Hypoglossia with situs inversus is a very rare congenital malformation involving a partial to total absence of the tongue along with situs inverses which is a medical term for organs which are located on the wrong side of the body such as: heart on the right side of the body and liver on the left side of the body. The prevalence of this condition is unknown.
The exact genetic cause of hypoglossia with situs inversus is still unknown.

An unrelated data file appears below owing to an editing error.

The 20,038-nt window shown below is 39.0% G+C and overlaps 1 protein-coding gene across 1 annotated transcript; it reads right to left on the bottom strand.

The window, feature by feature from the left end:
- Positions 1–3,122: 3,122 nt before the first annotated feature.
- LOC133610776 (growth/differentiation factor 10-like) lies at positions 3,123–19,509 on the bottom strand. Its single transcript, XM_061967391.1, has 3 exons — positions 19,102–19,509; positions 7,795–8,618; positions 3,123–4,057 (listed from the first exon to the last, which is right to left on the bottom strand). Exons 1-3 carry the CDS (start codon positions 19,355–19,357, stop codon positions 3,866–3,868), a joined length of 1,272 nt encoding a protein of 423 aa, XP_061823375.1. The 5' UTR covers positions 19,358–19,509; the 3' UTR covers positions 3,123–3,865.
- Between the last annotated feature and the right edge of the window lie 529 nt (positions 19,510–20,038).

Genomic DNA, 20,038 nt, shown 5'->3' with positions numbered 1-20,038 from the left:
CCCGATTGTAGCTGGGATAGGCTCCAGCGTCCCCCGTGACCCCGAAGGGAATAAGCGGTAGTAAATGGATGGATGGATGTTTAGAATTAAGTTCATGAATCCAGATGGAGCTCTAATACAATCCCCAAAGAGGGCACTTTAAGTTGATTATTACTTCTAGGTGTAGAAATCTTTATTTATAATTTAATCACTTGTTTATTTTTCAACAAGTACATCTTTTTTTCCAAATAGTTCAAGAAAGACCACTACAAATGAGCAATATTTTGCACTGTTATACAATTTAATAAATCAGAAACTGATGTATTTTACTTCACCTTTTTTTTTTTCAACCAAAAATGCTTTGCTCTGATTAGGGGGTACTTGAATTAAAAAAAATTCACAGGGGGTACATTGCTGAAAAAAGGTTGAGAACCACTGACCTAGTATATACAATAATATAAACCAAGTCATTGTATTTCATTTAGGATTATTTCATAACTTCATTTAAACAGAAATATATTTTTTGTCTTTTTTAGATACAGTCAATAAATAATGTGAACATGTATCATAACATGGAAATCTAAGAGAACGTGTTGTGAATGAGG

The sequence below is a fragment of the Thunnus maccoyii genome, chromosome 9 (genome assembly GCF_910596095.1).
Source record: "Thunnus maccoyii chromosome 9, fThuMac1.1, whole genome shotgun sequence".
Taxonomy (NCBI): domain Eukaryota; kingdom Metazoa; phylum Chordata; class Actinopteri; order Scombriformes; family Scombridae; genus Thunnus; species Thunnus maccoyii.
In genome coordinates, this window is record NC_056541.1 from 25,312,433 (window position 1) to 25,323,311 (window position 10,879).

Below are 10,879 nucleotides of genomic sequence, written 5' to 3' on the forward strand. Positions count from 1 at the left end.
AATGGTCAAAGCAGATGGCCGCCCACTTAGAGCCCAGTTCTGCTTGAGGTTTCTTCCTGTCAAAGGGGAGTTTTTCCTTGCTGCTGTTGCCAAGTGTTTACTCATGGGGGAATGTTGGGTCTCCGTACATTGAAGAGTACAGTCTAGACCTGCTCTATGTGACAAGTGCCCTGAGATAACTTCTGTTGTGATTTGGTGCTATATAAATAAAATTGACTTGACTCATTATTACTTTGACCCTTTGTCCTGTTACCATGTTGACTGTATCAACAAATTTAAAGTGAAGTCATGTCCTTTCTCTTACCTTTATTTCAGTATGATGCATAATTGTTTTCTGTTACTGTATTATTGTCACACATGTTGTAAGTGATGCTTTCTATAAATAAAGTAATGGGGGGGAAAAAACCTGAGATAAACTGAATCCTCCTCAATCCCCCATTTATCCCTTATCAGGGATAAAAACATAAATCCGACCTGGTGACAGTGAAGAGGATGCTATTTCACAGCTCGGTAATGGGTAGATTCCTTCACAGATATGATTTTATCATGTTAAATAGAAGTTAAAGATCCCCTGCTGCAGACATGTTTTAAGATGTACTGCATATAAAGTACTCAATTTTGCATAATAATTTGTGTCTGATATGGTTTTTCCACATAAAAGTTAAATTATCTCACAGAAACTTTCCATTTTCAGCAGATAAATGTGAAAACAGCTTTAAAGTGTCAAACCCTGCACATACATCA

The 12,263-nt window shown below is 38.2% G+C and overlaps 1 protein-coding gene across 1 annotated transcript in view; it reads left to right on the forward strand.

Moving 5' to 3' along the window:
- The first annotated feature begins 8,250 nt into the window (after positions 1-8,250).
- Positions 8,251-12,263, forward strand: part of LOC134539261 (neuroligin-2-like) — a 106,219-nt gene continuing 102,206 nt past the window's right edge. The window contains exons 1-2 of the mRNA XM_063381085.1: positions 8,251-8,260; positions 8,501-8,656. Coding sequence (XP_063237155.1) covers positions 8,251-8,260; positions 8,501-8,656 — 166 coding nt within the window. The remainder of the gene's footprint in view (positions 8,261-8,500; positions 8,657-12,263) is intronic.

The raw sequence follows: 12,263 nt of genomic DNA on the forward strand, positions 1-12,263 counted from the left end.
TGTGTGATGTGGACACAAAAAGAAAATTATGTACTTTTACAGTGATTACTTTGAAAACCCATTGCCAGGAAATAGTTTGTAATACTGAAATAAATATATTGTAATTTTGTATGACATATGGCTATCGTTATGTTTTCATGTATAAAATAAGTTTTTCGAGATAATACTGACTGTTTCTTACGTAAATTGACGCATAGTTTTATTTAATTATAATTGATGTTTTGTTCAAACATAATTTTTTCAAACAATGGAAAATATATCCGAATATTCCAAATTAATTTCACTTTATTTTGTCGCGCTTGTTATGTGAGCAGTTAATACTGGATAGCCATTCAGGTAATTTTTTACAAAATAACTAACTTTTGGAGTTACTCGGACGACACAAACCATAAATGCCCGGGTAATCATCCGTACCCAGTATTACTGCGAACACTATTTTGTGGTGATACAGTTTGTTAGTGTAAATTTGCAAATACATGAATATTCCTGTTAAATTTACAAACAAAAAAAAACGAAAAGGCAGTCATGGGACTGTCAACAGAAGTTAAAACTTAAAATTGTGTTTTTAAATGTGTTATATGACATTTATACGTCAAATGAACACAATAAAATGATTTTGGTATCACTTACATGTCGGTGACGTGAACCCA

Faqeih et al. (2008) described a 2-year old male with micrognathia, aglossia and situs inversus with other deformities from Saudi Arabia. He was born to non consanguineous parents and had four siblings. At birth, he presented with a small oral cavity and tongue. At the age of 10-months, his weight, length, and head circumference were below the 3rd percentiles. He had a prominent metopic suture, long and smooth philtrum, small mandible and severe micrognathia. He had large and low-set ears, small mouth and oral cavity, high and narrow palatal arch and a rudimentary tongue. The lower alveolar ridge was prominent. He had right-sided apex beat, but there were no murmurs. He was hypotonic with normal reflexes, and had hypoplastic mandible, situs inversus totalis, and polysplenia.
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